Royal Boskalis Westminster N.V. is a leading global dredging and offshore contractor and maritime service provider. With roots in the Netherlands, Boskalis has been operating for over 100 years, offering the widest range of expert dredging, offshore transport and installation solutions, and maritime services, including towage and salvage.
Traditionally, dredging has been Boskalis’ main activity. Services include the construction and maintenance of ports and waterways, land reclamation, coastal defence and riverbank protection. Boskalis employs over 10,000 employees and 900 ships, giving them one of the world’s largest dredging fleets. They operate in over 75 countries on six continents.
Backhoe dredgers are stationary dredgers with a hydraulic excavator installed on a pontoon. The backhoe dredgers can dredge a wide range of materials with accuracy, operating mainly in shallow and enclosed waters.
The backhoe dredger generally has three legs (known as “spuds”) on the ocean floor for support, with a transport barge moored alongside the dredger. The bucket excavates soil in the boom, stick, and bucket’s backward and upward movement. Once the bucket is full, the dredged material is discharged into the transport barge. The full barge transports the dredged material to a designated location.
Boskalis has around 18 of these vessels operating on projects worldwide, including the Magnor, the largest backhoe in the world.
Many of Boskalis’ backhoe dredgers have names that come from Norse mythology. Magnor means ‘The Fighter’. With a total installed power of 4,100 kW, the dredger’s bucket can lift 67,000 kilograms of dredged material. According to the construction team of the Magnor, backhoe dredgers specialise in hard ground dredging, especially when working with smaller volumes, and for dredging landfalls and trenches. Backhoe dredgers are also being used increasingly for environmental reasons because they minimise turbidity in water.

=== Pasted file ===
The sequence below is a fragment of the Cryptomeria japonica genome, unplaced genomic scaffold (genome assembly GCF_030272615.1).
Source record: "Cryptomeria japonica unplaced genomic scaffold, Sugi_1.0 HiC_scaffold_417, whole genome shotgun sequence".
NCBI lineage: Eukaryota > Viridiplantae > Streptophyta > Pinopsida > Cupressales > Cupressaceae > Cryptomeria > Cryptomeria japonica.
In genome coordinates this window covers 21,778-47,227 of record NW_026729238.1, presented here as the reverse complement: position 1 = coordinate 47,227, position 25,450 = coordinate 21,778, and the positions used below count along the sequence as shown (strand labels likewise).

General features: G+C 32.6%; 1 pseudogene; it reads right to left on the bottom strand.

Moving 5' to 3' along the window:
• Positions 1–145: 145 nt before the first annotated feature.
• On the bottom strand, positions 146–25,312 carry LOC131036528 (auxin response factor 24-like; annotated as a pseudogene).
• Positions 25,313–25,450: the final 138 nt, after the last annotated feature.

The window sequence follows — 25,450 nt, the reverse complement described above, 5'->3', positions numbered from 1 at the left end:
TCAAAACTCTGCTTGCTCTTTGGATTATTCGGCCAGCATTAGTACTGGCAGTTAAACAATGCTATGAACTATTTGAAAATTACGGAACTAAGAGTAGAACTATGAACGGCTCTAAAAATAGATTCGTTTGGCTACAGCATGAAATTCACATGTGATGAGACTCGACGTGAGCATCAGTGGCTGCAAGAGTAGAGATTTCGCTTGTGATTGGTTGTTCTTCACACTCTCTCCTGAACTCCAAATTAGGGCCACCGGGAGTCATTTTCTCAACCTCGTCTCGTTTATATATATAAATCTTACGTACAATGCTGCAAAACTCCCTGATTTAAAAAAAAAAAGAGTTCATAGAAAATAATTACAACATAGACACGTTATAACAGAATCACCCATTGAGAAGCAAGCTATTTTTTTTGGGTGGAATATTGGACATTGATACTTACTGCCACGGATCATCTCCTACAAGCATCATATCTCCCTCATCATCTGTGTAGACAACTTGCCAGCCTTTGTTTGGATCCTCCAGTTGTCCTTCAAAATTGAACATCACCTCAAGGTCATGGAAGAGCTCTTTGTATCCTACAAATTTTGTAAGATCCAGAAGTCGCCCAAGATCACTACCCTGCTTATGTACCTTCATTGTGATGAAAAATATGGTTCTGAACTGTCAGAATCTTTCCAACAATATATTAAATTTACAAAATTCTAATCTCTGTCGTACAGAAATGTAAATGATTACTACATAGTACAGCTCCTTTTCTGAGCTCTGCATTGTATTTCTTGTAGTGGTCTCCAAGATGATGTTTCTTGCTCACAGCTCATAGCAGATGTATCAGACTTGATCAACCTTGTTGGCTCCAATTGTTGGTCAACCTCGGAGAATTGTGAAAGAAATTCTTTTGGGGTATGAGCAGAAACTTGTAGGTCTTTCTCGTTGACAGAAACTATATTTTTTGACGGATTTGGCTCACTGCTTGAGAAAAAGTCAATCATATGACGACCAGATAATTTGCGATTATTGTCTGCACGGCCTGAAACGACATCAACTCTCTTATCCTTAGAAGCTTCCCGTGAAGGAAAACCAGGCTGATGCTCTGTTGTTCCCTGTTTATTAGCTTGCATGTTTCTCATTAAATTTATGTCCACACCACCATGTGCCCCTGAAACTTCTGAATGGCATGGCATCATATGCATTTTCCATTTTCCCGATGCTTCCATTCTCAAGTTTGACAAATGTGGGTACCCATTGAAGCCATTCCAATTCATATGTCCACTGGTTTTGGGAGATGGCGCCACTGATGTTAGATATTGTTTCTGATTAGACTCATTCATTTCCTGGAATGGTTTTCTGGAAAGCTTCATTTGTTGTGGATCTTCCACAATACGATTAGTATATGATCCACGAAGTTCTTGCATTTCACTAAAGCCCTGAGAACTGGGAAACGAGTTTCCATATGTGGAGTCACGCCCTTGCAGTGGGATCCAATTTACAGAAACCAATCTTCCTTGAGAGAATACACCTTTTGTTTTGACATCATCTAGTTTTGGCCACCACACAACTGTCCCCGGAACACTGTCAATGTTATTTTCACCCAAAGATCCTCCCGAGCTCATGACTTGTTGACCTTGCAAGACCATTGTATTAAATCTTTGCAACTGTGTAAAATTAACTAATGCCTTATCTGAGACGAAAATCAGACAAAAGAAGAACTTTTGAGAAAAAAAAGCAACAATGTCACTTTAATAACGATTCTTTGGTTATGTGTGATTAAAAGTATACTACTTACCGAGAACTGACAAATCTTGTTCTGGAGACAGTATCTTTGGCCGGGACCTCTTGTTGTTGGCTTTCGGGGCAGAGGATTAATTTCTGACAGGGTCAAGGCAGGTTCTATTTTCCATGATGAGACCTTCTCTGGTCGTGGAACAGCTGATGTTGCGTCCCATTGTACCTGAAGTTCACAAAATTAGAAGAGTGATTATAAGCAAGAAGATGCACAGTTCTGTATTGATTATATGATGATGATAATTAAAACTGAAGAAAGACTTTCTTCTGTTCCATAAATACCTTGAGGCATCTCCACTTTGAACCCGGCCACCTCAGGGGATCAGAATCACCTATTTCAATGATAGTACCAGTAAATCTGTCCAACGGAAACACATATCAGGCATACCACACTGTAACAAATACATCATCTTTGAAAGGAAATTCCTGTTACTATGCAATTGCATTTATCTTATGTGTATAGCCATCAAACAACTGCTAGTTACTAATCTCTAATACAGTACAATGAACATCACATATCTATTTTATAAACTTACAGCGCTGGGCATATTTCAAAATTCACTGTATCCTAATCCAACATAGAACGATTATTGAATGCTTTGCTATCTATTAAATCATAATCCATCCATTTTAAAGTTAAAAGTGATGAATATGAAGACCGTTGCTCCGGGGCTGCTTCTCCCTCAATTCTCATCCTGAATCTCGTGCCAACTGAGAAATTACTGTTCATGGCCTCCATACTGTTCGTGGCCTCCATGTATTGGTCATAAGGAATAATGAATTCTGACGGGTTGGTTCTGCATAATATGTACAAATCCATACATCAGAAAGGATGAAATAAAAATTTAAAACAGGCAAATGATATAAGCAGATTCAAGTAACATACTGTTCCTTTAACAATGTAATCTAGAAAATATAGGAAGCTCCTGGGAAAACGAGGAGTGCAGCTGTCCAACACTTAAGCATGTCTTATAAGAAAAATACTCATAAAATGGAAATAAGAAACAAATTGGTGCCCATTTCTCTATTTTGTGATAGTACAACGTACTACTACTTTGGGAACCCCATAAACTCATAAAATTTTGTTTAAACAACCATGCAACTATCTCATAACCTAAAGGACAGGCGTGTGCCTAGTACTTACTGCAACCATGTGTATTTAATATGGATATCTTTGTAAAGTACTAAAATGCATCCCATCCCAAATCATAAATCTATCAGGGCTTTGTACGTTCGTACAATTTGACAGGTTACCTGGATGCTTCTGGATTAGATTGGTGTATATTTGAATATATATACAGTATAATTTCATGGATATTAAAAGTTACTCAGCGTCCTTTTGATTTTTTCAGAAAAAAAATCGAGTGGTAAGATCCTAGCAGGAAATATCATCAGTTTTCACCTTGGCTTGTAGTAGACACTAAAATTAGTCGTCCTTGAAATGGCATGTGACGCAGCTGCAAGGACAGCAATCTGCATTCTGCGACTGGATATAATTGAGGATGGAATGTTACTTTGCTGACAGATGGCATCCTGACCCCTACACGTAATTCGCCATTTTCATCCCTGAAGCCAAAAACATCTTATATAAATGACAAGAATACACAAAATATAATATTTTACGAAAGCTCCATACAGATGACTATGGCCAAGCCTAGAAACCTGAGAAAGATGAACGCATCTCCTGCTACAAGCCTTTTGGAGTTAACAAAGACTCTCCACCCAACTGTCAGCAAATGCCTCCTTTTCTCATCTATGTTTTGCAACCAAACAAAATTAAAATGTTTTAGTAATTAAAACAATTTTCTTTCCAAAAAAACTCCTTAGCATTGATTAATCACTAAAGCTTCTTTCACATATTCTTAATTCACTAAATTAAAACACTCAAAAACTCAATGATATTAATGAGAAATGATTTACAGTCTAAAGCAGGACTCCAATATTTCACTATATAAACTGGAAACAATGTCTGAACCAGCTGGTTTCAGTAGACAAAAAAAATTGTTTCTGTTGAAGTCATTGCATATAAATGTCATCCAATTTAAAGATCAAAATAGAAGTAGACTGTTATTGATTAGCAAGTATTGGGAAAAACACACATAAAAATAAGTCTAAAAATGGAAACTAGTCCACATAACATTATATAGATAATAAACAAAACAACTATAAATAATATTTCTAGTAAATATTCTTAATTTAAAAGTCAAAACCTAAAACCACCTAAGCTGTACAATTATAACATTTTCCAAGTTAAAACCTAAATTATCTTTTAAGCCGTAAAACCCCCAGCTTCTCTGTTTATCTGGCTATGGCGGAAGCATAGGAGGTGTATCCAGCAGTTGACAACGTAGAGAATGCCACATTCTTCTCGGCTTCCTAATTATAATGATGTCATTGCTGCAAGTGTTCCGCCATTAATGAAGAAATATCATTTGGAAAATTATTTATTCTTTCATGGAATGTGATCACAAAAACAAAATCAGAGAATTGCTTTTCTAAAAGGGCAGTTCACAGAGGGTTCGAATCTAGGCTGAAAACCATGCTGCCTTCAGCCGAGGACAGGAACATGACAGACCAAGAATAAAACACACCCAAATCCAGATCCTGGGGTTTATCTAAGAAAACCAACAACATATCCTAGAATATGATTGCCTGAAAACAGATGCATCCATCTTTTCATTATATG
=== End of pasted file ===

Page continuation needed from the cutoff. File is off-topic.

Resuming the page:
The Magnor has a BK 12700 DD Greenline excavator based on the largest mining machine on the market today, the Caterpillar 6090. The name ‘Greenline’ means the machine has low fuel consumption and reduced emissions of harmful substances. Another highly effective innovation is water cooling for the engines and hydraulics, significantly improving fuel consumption and emissions and reducing noise levels.
Unlike other backhoes, the Magnor has accommodation for the specialised crew of eight. That makes it possible to deploy the Magnor on operations in even the most inhospitable regions. On this occasion, the Magnor finds itself parked on the shores of Port Melbourne, Victoria, after a long voyage, ready for an upgrade to its state-of-the-art cooling system.
“The project involves electrical modifications, level switches need to be connected, floor plates need to be arranged, and water tanks need to be mounted. As you can see, we needed a piping system that was versatile enough to cater to the complexity of this project. That’s why we chose the Impress® press fit system. We can’t imagine how long it would take to weld it all together,” says Errol Ewen, Technical Superintendent.
When you are dealing with a project involving 330m of piping at a remote fuel farm, the margin for error is close to nil. That was the exact scenario facing CPM Sino Iron plant at Cape Preston in the Pilbara region of Western Australia.
Five different sizes of piping, ranging from 28mm to 168mm, were required, and any errors or discrepancies in traditional welding would result in a large loss of time and productivity. This is why CPM elected to use Ibex Australia’s Impress® stainless steel piping system to achieve the result on time and well below budget.
Our Impress® 316L press fit system was used in the state-of-the-art cooling system, offering a high-quality single-sided press. It’s perfect for offshore needs with high strength pressure ratings of up to 40 bar. In addition, there were no quality issues with the pipes, which meant that they could be put to use immediately. This saved CPM a great deal of time and money and ensured that the project was completed on schedule.
“We needed a piping system that was versatile enough to cater to the complexity of this project. Which is why we chose the Impress® press fit system. We can’t imagine how long it would take to weld it all together.”Errol Ewen, Technical Superintendent, Boskalis